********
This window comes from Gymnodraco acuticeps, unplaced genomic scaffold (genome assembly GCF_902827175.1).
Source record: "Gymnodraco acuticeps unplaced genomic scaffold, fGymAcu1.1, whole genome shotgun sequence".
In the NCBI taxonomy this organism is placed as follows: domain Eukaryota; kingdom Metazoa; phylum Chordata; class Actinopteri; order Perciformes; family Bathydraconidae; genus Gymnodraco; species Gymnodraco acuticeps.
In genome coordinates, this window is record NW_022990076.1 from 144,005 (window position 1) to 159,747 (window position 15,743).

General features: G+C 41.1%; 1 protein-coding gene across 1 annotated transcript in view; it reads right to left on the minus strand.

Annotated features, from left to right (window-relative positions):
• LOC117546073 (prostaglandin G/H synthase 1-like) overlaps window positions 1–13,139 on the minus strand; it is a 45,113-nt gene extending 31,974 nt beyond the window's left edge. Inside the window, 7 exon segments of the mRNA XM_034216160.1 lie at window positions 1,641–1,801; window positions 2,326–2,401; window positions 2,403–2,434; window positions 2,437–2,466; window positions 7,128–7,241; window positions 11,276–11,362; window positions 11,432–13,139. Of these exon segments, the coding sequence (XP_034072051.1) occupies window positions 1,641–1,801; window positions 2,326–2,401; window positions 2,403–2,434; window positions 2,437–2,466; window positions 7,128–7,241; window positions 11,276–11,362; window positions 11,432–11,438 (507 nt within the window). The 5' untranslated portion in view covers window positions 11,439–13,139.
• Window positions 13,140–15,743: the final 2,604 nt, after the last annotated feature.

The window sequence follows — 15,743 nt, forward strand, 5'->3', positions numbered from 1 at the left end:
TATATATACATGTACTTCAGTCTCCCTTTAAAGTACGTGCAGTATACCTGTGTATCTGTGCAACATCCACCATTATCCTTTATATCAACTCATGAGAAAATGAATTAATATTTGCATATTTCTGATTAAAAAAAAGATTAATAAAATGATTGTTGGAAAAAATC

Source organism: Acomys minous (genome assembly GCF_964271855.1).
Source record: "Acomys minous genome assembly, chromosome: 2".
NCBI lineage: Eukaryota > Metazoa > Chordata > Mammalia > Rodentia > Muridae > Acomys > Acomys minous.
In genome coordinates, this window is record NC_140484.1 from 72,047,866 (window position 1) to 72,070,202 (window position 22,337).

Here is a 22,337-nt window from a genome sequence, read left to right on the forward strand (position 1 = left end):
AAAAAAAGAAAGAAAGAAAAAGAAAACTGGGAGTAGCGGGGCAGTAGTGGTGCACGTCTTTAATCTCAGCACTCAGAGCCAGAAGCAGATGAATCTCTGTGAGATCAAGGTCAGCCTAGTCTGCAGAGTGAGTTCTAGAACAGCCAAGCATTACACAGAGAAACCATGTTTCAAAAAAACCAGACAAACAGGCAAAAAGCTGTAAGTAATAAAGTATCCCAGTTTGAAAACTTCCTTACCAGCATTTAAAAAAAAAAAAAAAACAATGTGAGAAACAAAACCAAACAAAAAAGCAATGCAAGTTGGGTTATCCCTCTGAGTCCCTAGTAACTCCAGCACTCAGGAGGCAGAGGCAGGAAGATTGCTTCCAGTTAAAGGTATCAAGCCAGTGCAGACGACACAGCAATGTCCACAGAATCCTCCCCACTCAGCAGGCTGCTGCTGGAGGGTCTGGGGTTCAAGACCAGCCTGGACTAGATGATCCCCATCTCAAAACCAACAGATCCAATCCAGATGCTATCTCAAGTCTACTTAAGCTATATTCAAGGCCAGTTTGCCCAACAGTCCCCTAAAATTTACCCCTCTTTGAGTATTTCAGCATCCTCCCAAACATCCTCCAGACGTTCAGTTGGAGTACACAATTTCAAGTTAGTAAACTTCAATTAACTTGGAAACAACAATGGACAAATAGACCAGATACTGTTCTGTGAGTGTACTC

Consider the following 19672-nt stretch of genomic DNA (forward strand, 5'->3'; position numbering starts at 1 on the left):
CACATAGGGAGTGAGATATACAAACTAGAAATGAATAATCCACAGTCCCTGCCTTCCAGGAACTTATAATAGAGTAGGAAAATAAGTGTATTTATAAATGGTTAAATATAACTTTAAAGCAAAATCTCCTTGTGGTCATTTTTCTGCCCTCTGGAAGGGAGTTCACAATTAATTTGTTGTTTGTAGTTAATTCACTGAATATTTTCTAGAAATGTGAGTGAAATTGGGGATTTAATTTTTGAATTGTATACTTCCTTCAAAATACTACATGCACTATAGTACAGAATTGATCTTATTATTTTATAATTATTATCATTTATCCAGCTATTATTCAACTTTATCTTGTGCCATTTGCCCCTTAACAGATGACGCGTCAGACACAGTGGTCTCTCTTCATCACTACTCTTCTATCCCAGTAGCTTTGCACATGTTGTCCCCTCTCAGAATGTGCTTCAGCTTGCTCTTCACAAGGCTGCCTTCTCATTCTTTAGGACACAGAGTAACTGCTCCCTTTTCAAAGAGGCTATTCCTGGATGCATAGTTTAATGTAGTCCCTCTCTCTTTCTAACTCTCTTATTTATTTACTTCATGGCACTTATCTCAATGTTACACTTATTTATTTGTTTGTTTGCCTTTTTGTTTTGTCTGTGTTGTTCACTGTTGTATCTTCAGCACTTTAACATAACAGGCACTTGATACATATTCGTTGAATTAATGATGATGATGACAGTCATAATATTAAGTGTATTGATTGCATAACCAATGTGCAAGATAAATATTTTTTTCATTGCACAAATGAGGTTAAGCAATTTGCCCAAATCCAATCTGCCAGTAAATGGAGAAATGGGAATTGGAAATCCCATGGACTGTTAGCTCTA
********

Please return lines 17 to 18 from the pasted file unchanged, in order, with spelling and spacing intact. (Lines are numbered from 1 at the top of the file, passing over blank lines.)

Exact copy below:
Consider the following 19672-nt stretch of genomic DNA (forward strand, 5'->3'; position numbering starts at 1 on the left):
CACATAGGGAGTGAGATATACAAACTAGAAATGAATAATCCACAGTCCCTGCCTTCCAGGAACTTATAATAGAGTAGGAAAATAAGTGTATTTATAAATGGTTAAATATAACTTTAAAGCAAAATCTCCTTGTGGTCATTTTTCTGCCCTCTGGAAGGGAGTTCACAATTAATTTGTTGTTTGTAGTTAATTCACTGAATATTTTCTAGAAATGTGAGTGAAATTGGGGATTTAATTTTTGAATTGTATACTTCCTTCAAAATACTACATGCACTATAGTACAGAATTGATCTTATTATTTTATAATTATTATCATTTATCCAGCTATTATTCAACTTTATCTTGTGCCATTTGCCCCTTAACAGATGACGCGTCAGACACAGTGGTCTCTCTTCATCACTACTCTTCTATCCCAGTAGCTTTGCACATGTTGTCCCCTCTCAGAATGTGCTTCAGCTTGCTCTTCACAAGGCTGCCTTCTCATTCTTTAGGACACAGAGTAACTGCTCCCTTTTCAAAGAGGCTATTCCTGGATGCATAGTTTAATGTAGTCCCTCTCTCTTTCTAACTCTCTTATTTATTTACTTCATGGCACTTATCTCAATGTTACACTTATTTATTTGTTTGTTTGCCTTTTTGTTTTGTCTGTGTTGTTCACTGTTGTATCTTCAGCACTTTAACATAACAGGCACTTGATACATATTCGTTGAATTAATGATGATGATGACAGTCATAATATTAAGTGTATTGATTGCATAACCAATGTGCAAGATAAATATTTTTTTCATTGCACAAATGAGGTTAAGCAATTTGCCCAAATCCAATCTGCCAGTAAATGGAGAAATGGGAATTGGAAATCCCATGGACTGTTAGCTCTA